11:45 AM  Challenge For Robin Hood, A (1968)
 1:30 PM  Adventures of Robin Hood, The (1938)
 3:30 PM  Bandit of Sherwood Forest, The (1946)
 5:00 PM  Rogues of Sherwood Forest (1950)
 6:30 PM  Sword of Sherwood Forest (1960)

The first three are not really about Robin Hood. They are just about people who are sort of latter day kindred spirits to Robin Hood. The first two are Westerns I have not seen. The third is a gangster film made by the so-called "Sinatra Rat Pack". I have not seen the film since it played in theaters, which would have been 1964. Sinatra fans might like it and it does have Peter Falk.

After that TCM gets to the real Robin Hood films. Years ago when ROBIN HOOD, PRINCE OF THIEVES with Kevin Costner came out I complained that it was a long way from the original story. I discovered a lot of people did not know that there really is a specific original story to be faithful to. The story of Robin Hood really comes from a series of ballads from the late Middle Ages. They have been collected and together they constitute a canonical piece of folklore. Incidentally, originally they did not have a Maid Marian or a Friar Tuck. Those two characters are a later invention. But the Costner film even had the conflicts between the wrong people and did things like bringing Islam into the story. There probably are no really good Robin Hood films, but they are mostly entertaining. They finish with SWORD OF SHERWOOD FOREST, a Hammer film directed by Terence Fisher and starring Richard Greene (who also played Robin Hood in the popular television series). Also starring are Peter Cushing as the evil Sherriff, Oliver Reed, and Edwin Richfield--all familiar to Hammer fans. Also Nigel Green, Niall MacGinnis, and Jack Gwillim. Not a great film, but a good one for Hammer completists. This was actually Hammer's second Robin Hood film having done THE MEN OF SHERWOOD FOREST six years earlier. The script is by the unfortunately named Alan Hackney.

Other films, not really obscure, that I can recommend are THE LADYKILLERS (1955) and THE LAVENDER HILL MOB (1951). Each is an Ealing Comedy starring Alec Guinness. They will be shown Friday May 4 at 7:45 and 9:30 respectively. The comedies from Ealing Studios are classics. And if you want very funny English comedies, BEDAZZLED (1967) and THE WRONG BOX (1966) are two of the funniest films I have ever seen. They run respectively at 8 PM and 10 PM on Friday, May 11. At midnight they follow with THE BED SITTING ROOM which may work for you if you were a fan of "The Goon Show" and its style of humor, but even then don't count on it.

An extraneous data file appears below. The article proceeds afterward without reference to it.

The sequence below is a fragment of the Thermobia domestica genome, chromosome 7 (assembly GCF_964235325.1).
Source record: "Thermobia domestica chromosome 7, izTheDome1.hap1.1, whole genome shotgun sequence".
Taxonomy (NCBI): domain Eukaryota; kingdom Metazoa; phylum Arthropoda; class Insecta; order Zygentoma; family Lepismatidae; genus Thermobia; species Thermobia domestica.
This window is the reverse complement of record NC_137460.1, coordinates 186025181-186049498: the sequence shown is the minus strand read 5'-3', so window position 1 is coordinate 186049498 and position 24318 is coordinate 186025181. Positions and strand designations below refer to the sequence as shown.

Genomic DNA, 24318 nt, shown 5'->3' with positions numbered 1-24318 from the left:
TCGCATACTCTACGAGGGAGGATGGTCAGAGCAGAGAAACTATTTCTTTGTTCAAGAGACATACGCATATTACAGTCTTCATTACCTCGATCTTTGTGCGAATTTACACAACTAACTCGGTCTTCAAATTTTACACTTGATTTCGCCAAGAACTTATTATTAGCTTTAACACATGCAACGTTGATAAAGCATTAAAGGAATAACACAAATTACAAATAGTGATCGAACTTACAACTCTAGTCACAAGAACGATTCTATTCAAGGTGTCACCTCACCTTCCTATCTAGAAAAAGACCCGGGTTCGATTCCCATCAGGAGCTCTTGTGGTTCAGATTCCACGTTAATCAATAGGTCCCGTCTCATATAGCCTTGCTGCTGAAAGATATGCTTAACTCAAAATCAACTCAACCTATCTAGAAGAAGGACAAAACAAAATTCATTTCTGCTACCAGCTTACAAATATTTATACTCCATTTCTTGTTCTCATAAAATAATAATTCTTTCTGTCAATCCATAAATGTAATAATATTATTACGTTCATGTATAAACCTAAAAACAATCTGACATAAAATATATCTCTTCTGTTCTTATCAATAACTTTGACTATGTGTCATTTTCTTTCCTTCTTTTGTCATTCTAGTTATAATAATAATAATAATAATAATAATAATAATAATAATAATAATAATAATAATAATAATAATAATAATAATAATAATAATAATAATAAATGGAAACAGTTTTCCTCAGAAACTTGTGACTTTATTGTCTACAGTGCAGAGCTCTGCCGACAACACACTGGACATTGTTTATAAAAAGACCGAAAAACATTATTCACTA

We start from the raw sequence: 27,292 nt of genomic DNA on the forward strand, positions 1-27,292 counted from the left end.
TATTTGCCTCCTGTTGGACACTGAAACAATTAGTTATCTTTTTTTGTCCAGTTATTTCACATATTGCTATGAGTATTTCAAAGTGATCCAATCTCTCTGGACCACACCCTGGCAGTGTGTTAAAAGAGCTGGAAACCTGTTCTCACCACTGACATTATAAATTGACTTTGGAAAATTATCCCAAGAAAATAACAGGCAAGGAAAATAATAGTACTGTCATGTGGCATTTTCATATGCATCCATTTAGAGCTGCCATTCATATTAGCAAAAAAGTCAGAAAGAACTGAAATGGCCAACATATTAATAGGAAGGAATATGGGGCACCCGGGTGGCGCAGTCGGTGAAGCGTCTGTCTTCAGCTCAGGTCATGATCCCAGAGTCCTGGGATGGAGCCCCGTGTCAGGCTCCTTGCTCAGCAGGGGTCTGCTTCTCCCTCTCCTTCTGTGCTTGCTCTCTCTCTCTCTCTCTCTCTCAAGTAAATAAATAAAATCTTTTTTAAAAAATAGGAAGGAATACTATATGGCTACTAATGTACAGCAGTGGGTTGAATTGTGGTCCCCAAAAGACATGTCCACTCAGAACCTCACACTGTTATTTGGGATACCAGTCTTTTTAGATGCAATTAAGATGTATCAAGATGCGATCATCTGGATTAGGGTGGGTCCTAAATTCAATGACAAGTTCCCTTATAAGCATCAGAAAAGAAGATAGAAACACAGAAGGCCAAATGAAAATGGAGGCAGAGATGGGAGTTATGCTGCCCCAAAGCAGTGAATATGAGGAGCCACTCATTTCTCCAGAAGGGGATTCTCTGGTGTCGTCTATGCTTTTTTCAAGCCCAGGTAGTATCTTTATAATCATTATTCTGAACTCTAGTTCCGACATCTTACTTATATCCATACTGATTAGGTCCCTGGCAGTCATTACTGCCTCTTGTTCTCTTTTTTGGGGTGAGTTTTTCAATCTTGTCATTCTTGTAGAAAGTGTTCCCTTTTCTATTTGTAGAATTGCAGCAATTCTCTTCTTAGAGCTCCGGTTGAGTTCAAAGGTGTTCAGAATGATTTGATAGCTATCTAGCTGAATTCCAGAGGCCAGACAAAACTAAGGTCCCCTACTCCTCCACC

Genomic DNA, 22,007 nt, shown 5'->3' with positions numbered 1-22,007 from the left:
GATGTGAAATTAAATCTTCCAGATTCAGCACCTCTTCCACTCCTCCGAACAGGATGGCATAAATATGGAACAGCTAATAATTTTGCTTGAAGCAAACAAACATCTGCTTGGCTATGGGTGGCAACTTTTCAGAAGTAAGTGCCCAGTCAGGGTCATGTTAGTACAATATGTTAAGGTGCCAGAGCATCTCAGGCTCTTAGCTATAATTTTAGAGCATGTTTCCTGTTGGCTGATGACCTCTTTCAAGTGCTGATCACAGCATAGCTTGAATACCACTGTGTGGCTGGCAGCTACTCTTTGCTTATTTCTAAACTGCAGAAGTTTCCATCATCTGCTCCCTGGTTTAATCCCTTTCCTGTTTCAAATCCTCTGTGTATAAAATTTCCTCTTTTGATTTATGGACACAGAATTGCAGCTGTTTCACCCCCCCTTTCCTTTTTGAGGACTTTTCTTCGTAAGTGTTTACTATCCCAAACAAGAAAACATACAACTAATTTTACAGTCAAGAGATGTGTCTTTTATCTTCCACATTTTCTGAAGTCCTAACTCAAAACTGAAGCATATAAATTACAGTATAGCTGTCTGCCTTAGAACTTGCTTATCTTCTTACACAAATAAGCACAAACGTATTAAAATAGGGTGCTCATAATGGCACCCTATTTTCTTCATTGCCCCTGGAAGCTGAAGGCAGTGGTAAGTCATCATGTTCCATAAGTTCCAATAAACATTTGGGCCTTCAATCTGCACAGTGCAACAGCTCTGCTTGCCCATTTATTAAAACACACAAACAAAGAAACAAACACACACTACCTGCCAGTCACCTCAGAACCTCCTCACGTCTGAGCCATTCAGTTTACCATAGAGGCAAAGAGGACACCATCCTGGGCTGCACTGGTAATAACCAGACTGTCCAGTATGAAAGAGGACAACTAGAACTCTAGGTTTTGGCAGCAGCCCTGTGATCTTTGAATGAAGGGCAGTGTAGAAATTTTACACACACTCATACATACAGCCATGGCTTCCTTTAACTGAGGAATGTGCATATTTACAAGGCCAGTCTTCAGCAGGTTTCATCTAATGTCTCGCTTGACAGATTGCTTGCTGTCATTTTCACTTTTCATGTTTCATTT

Also fairly witty is a sort of tongue-in-cheek take on film noir there is HIS KIND OF WOMAN with a very strange turn for over-the-top an actor played by Vincent Price and Raymond Burr as a villain. This one is worth checking out. [Monday, May 7, 12:30 PM]

Films that may be of interest to B-movie Podcast fans include GANJA AND HESS [Saturday, May 19, 2 AM], THEY LIVE [Saturday, May 5, 2 AM], and I BURY THE LIVING [Wednesday, May 2, 3:30 PM]. [-mrl]

WORLD ON A WIRE (WELT AM DRAHT) (1973) (film comments by Evelyn C. Leeper):


In 1954, Daniel F. Galouye wrote SIMULACRON-3, and in 1999 Roland Emmerich made it into the film THE THIRTEENTH FLOOR. This received less notice than it might otherwise have, because it followed close on the heels of THE MATRIX and EXISTENZ. But an earlier adaptation of the same book, WORLD ON A WIRE (1973), got even less notice.

WORLD ON A WIRE was made by Rainer Werner Fassbinder for German television. It may well be the first of the "Dickian" films, pre-dating all of Philip K. Dick's films (BLADERUNNER [1982] being the first) and all the films not based on Dick's work that seem to have many of the same themes. It is based on a 1953 novel, of course, and most of Dick's writings post-date that as well. (Does this mean that Dick was inspired by Galouye? Who knows?)